Forum - Banjo Ben Clark

Suggestion for lesson

I would love to see a lesson on blues, especially 12 bar blues. I would be very interested in learning about using the minor pentatonic over the major chords for 12 bar blues. I haven’t seen anything related to this - did I miss something? Thanks for your consideration and all of the great lessons.


Just curious, have you mastered the major pentatonic scales yet? I’ve been working these lately. The relative minors I’m finding are simply a different starting point on the scale… Pentatonic scale = One scale created to rule them all.


“Master” is putting it too strongly, but I know the basics. I thought a lesson on using the minor pentatonic over the major chords with blues would be great. For me, having a couple of specific examples worked out helps me to take it from there. I agree with you that those scales seem really important. Thanks.


Exactly! Neil has some powerful understanding going on. The modes display the same thing. Modes can seem complex and almost like alchemy but it is really mechanically simple. Modes are defined by the same notes and intervals, but they have a different starting point. That’s it… really… that’s all it is in terms of how they are defined.

Back to major and minor pentatonic… since they are subsets of the major and minor scales, related pentatonics have a similar property of the same notes with different starting points. That is powerful for knowing where the notes lay. BUT: (“everybody has a big but” - PeeWee Herman) the notes might be the same, but the musical context and how the notes are used will typically be quite different.

I think Tom’s suggestion for the lesson is a good one. I think there are lessons that already cover this to a certain extent, but I don’t remember one like this exact topic for mandolin. I have confidence Ben can do something really useful to help us connect more dots. There are all sorts of milestones in getting theory into our noggins, and I think such a lesson could lead to some understanding that is really handy in understanding fretboard geography. Such understanding could lead to breakthroughs in our playing as well. I think theory is fine, but theory that directly leads to better playing is awesome.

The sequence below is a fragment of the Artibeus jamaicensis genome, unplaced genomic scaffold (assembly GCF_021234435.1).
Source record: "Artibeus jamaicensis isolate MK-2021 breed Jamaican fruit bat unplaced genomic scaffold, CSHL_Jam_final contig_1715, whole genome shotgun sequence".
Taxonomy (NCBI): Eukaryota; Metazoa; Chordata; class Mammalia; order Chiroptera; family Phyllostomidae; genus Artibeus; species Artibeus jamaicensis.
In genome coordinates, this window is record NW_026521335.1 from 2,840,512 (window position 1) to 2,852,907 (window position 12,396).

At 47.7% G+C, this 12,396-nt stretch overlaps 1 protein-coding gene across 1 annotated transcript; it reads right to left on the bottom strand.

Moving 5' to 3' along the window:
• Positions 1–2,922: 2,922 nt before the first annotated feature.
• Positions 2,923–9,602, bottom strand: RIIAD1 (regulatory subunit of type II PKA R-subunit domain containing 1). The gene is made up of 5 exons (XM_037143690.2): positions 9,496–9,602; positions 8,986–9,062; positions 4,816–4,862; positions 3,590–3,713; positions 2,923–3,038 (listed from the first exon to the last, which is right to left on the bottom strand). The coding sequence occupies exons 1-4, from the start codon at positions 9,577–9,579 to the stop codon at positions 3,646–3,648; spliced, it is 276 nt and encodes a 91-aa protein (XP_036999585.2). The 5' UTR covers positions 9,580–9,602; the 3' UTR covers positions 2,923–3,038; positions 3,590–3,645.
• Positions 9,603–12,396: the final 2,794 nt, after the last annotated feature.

“Before I learned the art, a punch was just a punch, and a kick, just a kick. After I learned the art, a punch was no longer a punch, a kick, no longer a kick. Now that I understand the art, a punch is just a punch and a kick is just a kick.”
-Bruce Lee


To get a taste of the power of the pentatonic-scale, have a friend play (for example) 2-bars of G-chord and 2-bars of Em-chord (Relative minor of G) and repeat x1000. While your friend is doing so, jam-along using only the G pentatonic scale. When you get to the Em bars, simply use the same notes, but begin on the E note of the G pentatonic scale. Like magic your solo notes suddenly sound Minor. Really can’t play a “wrong” note. Happy picking! Note:. As you probably know, there are a total of 5 pentatonic scale boxes, starting out, it’s probably easiest to focus on just one and it will capture essentially all keys for a quick start. You might be way ahead of me on this stuff.

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